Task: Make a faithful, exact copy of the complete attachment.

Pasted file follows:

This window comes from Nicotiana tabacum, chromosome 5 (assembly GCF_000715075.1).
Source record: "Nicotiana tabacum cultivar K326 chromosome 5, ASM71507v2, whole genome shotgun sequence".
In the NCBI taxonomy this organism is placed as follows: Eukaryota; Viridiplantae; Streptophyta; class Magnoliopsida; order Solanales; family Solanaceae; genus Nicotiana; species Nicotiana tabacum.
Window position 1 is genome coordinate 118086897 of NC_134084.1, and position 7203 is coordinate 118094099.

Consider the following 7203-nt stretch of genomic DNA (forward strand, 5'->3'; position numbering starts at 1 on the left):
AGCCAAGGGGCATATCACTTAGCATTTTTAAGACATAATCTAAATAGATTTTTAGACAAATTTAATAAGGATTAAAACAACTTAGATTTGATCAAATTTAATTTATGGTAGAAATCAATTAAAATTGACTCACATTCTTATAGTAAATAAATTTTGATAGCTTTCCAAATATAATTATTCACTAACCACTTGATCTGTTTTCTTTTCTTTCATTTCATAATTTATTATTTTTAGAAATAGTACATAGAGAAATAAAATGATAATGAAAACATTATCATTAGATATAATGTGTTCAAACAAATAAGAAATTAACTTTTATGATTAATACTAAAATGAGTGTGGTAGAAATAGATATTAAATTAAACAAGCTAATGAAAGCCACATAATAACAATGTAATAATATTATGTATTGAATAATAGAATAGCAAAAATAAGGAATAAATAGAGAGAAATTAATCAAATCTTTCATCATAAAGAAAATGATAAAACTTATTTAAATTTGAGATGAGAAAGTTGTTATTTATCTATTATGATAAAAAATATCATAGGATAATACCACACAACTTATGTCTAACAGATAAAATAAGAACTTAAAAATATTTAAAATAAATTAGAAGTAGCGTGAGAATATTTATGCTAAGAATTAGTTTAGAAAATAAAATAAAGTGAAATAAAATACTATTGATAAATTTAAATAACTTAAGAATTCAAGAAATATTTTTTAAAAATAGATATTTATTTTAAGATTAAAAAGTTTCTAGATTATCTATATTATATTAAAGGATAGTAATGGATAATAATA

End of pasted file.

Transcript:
This window comes from Nicotiana tabacum, chromosome 5 (assembly GCF_000715075.1).
Source record: "Nicotiana tabacum cultivar K326 chromosome 5, ASM71507v2, whole genome shotgun sequence".
In the NCBI taxonomy this organism is placed as follows: Eukaryota; Viridiplantae; Streptophyta; class Magnoliopsida; order Solanales; family Solanaceae; genus Nicotiana; species Nicotiana tabacum.
Window position 1 is genome coordinate 118086897 of NC_134084.1, and position 7203 is coordinate 118094099.

Consider the following 7203-nt stretch of genomic DNA (forward strand, 5'->3'; position numbering starts at 1 on the left):
AGCCAAGGGGCATATCACTTAGCATTTTTAAGACATAATCTAAATAGATTTTTAGACAAATTTAATAAGGATTAAAACAACTTAGATTTGATCAAATTTAATTTATGGTAGAAATCAATTAAAATTGACTCACATTCTTATAGTAAATAAATTTTGATAGCTTTCCAAATATAATTATTCACTAACCACTTGATCTGTTTTCTTTTCTTTCATTTCATAATTTATTATTTTTAGAAATAGTACATAGAGAAATAAAATGATAATGAAAACATTATCATTAGATATAATGTGTTCAAACAAATAAGAAATTAACTTTTATGATTAATACTAAAATGAGTGTGGTAGAAATAGATATTAAATTAAACAAGCTAATGAAAGCCACATAATAACAATGTAATAATATTATGTATTGAATAATAGAATAGCAAAAATAAGGAATAAATAGAGAGAAATTAATCAAATCTTTCATCATAAAGAAAATGATAAAACTTATTTAAATTTGAGATGAGAAAGTTGTTATTTATCTATTATGATAAAAAATATCATAGGATAATACCACACAACTTATGTCTAACAGATAAAATAAGAACTTAAAAATATTTAAAATAAATTAGAAGTAGCGTGAGAATATTTATGCTAAGAATTAGTTTAGAAAATAAAATAAAGTGAAATAAAATACTATTGATAAATTTAAATAACTTAAGAATTCAAGAAATATTTTTTAAAAATAGATATTTATTTTAAGATTAAAAAGTTTCTAGATTATCTATATTATATTAAAGGATAGTAATGGATAATAATA